Gabrielle Brand and her team have identified five core co-design principles in the field of health education. Briefly they are: inclusive, respectful, participative, iterative and outcomes focused. These principles apply in other fields too. 

Core co-design principles 

Inclusive: Key industry stakeholders and consumers are involved from the initial proposal design. That includes the development and framing of learning focus to final educational outcome and delivery.

Respectful: Health care consumers are considered “experts by experience”. All input is equally valued in design, development and delivery of education.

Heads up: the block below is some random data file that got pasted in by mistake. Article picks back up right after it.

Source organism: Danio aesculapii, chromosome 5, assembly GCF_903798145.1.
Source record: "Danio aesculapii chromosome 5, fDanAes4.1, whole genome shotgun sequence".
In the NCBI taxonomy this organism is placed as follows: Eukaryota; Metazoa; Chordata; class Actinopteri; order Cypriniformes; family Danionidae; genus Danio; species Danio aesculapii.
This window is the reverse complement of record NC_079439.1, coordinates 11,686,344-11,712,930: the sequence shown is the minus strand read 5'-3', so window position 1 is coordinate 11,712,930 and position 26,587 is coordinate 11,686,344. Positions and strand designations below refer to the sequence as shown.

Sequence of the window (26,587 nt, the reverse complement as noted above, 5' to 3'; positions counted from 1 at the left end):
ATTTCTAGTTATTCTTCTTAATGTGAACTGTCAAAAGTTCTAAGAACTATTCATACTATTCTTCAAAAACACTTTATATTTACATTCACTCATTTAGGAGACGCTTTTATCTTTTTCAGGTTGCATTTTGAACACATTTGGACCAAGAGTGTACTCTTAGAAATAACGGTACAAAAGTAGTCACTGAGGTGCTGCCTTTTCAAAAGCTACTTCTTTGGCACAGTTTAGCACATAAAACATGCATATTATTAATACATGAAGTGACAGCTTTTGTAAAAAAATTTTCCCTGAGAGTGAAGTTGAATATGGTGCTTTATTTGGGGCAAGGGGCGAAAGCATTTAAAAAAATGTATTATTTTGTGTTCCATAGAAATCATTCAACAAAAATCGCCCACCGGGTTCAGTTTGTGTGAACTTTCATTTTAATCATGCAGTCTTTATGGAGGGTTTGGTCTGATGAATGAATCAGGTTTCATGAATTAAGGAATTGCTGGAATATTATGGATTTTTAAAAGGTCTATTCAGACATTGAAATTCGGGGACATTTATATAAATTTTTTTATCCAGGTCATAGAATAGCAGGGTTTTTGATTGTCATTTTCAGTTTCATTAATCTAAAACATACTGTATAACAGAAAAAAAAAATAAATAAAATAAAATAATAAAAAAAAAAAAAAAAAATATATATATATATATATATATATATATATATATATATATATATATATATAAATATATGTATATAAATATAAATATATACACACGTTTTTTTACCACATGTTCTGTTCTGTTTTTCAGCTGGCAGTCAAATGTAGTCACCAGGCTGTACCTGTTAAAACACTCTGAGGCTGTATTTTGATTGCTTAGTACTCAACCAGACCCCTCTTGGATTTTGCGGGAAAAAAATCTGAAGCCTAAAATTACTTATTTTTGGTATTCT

Participative: The research process is open, responsive and empathetic in co-creating education. It generates new understandings of health and healthcare experiences.

Iterative: A cyclic, collaborative process that takes time. It embraces movement towards a shared education vision. It includes the risk of failure.

Outcomes focused: The focus is on achieving a shared educational outcome co-created during the co-design process.

Brand and her team used conversational interviews transcribed verbatim for analysis. The data were analysed in an organic iterative approach to develop shared understandings. Artefacts were also used in the process for eliciting sensory triggers for participants and for developing vignettes. 

The article details part of a vignette to explain how it was used with learners. It’s based on a mother of an adult son with a psycho-social condition. Members of the research team benefited from knowing they had valuable and legitimate expertise on a research project.